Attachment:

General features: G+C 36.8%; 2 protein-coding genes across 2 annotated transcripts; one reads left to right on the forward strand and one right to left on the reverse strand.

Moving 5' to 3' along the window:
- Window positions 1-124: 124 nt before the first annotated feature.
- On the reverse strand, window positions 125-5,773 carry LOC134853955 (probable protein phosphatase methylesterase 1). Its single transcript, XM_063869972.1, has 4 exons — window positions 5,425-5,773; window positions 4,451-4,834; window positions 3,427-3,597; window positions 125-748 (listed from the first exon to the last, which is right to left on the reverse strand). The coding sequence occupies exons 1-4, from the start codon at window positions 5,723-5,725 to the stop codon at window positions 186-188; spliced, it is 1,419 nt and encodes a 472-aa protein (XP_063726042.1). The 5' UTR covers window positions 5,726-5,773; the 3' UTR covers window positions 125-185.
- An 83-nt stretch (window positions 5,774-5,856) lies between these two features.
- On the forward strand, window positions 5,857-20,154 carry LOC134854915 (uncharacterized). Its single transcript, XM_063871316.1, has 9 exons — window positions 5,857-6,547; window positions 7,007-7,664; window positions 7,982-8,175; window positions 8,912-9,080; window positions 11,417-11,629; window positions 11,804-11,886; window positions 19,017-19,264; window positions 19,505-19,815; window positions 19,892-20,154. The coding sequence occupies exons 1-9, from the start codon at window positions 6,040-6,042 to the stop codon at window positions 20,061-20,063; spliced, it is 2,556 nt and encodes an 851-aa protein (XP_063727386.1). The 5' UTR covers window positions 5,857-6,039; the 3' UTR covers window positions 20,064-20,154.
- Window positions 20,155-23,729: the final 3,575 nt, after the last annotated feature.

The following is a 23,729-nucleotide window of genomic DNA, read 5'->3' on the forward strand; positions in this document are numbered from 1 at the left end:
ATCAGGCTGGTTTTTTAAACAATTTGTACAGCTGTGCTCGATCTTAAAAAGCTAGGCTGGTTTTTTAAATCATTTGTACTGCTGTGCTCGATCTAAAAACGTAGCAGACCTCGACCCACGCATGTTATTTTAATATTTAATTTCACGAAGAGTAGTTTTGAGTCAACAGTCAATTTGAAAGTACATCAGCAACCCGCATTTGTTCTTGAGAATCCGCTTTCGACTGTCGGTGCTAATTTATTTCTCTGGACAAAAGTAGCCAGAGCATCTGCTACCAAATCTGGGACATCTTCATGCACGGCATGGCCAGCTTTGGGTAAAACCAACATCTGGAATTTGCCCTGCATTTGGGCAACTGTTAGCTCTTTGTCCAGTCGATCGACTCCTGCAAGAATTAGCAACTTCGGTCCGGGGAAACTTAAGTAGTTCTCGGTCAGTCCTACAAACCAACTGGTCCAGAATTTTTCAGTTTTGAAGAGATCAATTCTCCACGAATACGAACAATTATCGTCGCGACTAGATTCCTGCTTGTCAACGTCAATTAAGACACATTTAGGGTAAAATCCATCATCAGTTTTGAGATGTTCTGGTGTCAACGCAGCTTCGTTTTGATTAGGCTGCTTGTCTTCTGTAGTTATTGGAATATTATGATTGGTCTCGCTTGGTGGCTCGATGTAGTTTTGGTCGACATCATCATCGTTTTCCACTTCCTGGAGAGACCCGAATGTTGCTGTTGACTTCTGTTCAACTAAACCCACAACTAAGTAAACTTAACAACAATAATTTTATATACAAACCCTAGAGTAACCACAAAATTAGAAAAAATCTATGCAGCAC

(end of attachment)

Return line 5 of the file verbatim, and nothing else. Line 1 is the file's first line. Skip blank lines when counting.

- An 83-nt stretch (window positions 5,774-5,856) lies between these two features.